The church's Belgium hierarchy responds:
On 2011-MAY-30, Belgium's Roman Catholic bishops and religious leaders issued a statement in response to the over 500 witnesses who had come forward with accounts molestation by clergy that had extended over an interval of many decades. The statement said that they were "...deeply touched and distraught" by the testimony, and noted that the abuse had "... given the victims great suffering and left traumas, which often lasted for many years."
They seemed to be unaware that the effects of sexual molestation often last for a person's entire lifetime.
Their statement said that they "wholeheartedly" regretted the suffering and trauma and that they "appreciated the courage of the victims to come forward with the painful facts. ...The bishops and religious leaders are unanimous and steadfast to do all possible to make sure such serious facts, which society rightly deplores, never happen again."
However, Lieve Halsberghe, the head of the Belgium branch of Survivors Network of those Abused by Priests (SNAP) was skeptical. She said: "Whatever the bishops are saying is blah, blah. We need to see action before we believe anything they say."
She suspects that abuse may be continuing at the present time. SNAP is studying cases of priests who have a four or five decade history of abuse and yet are still allowed to take care of "minors in precarious situations — poor, with no power."
She said that: "The bishops know that the justice system in Belgium is weak, the judiciary is very weak, and they are trying to hide behind it." She notes that previous offers by the church to victims of abuse included a confidentiality requirement that required victims to keep silent about the abuse. She said: "I think this is a cruel thing, and absolutely against human rights. Survivors need to talk to heal. You cannot heal without talking."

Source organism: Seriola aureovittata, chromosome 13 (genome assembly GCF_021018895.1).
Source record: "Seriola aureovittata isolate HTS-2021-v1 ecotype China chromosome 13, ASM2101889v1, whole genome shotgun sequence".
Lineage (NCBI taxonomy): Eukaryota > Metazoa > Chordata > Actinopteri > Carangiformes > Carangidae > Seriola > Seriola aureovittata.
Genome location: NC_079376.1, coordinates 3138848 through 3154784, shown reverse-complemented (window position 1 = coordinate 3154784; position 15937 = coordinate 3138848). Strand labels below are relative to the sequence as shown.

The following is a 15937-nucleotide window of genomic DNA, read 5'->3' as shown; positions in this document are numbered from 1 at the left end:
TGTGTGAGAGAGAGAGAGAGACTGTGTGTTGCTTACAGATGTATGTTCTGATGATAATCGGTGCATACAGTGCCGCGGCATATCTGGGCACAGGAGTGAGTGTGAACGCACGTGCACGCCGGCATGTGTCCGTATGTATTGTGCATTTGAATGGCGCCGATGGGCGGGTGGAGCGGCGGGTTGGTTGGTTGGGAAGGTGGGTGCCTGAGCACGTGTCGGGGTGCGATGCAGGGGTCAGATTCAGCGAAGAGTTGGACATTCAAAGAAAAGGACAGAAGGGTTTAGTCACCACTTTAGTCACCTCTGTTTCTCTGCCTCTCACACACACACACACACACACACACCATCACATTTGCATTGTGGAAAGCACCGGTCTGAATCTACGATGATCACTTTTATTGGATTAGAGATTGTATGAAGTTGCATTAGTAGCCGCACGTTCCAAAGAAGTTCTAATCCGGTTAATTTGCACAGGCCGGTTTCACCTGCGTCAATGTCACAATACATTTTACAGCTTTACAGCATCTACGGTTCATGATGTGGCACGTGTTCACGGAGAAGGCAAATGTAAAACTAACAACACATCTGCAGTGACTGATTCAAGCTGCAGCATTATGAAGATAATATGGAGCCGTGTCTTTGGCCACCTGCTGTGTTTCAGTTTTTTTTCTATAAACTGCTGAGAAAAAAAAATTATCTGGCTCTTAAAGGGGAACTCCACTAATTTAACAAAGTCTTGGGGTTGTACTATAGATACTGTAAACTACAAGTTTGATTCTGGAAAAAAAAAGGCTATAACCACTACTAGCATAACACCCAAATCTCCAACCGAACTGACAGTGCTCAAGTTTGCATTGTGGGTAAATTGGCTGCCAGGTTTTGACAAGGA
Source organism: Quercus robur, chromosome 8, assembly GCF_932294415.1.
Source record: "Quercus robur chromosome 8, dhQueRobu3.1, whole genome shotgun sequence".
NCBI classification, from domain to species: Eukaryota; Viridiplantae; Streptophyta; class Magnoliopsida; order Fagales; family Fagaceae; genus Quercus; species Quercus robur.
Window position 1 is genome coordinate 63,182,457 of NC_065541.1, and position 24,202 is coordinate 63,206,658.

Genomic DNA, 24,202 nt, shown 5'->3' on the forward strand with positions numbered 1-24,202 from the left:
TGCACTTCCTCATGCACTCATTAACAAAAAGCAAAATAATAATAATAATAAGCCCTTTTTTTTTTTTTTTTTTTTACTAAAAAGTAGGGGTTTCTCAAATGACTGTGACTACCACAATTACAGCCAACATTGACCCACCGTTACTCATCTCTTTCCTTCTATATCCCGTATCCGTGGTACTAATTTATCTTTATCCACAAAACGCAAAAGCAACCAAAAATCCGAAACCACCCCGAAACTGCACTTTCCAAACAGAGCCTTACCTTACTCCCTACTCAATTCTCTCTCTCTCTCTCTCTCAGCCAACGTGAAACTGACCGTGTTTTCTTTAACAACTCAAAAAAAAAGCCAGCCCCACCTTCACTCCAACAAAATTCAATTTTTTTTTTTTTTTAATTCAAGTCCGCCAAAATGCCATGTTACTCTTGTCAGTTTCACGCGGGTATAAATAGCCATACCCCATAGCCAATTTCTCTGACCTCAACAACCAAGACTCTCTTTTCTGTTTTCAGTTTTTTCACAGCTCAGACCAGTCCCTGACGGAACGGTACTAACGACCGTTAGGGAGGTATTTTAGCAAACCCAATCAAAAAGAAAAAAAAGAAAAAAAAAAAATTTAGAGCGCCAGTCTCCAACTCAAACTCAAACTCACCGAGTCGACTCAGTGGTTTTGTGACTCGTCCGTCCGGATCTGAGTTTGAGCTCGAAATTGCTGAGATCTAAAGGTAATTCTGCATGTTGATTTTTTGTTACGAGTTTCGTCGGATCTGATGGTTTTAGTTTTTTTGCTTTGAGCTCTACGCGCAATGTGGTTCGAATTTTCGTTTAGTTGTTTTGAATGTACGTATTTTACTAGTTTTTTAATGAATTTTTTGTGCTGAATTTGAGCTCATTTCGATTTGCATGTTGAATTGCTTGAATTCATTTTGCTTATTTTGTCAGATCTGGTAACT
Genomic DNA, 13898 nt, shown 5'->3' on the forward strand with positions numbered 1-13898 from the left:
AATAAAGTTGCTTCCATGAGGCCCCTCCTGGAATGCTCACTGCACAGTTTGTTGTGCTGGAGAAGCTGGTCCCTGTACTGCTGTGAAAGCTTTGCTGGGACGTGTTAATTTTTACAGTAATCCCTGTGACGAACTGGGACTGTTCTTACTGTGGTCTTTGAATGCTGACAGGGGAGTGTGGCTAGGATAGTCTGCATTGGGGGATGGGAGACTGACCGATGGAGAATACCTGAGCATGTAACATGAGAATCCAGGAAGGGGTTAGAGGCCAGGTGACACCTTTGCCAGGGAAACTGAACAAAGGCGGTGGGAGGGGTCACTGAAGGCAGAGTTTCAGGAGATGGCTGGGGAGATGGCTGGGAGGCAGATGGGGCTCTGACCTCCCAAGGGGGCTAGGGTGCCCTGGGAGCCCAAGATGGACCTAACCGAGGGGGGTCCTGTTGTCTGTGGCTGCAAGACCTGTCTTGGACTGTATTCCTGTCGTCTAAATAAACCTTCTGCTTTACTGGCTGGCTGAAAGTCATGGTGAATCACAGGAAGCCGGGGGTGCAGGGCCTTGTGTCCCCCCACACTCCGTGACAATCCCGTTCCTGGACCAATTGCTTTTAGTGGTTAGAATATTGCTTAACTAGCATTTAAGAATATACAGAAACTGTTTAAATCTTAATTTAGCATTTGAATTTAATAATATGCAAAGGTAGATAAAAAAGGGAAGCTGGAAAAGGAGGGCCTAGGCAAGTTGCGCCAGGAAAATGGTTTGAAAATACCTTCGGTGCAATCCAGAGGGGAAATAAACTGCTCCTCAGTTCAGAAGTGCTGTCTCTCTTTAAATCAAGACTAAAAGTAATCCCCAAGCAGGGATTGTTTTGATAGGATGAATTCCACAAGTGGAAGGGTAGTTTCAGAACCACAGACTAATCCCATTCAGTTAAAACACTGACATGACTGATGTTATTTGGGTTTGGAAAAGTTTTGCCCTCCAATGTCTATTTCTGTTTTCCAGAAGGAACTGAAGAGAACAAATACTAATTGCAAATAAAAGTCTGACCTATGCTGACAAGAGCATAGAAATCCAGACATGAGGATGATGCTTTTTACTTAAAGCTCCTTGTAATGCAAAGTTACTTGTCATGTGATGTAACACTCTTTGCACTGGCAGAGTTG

The Associated Press reported that:
"For years, victims organizations had complained that the religious leadership totally ignored their pleas and protected abusing priests by simply moving them from parish to parish instead of punishing them.
A parliamentary inquiry committee set up in the wake of the scandal heard church officials acknowledge that they often were aloof to abuse problems and the needs of the victims.
The church officials said that in the wake of the inquiry they had agreed to enter arbitrage [sic] to consider compensation in cases where the legal time limit for filing suit has expired. Compensation would be agreed on a case-by-case basis. ..."
Former bishop Roger Vangheluwe called 13 years of sexual abuse of one nephew which started at age 5 as no more than "a little piece of intimacy." He said the abuse of a second nephew was very short.
Vangheluwe said last month he fully realized what he did was wrong, and often went to confession about it. The 74-year-old Vangheluwe resigned a year ago, just as the sex abuse scandal was spreading across Europe. 4
Within the first 21 hours after the news account was posted on Yahoo!, readers had posted 1,161 comments! Almost all of them were vitriolic and angry.
Many were personal attacks on ex-bishop Vangheluwe.
The following information sources were used to prepare and update the above
essay. The hyperlinks are not necessarily still active today.
- Philip Blenkinsop, "Child abuse widespread in Belgian Church - report," Reuters, 2010-SEP-10, at: http://uk.reuters.com/
- Philip Blenkinsop, "Belgian cardinal admits mistakes in sex abuse case," Reuters, 2010-SEP-08, at: http://uk.reuters.com/
- Raf Casert, "Ex-bishop in Belgian abuse scandal goes to hiding," Associated Press, 2010-SE
P-11, at: http://news.yahoo.com/
- Raf Casert & Don Melvin, "Belgian church to pay victims for abuse," Associated Press, 2011-MAY-30, at: http://news.yahoo.com/
Copyright 2010 & 2011 by Ontario Consultants on Religious
Originally written: 2010-SEP-10
Latest update: 2011-MAY-31
Author: B.A. Robinson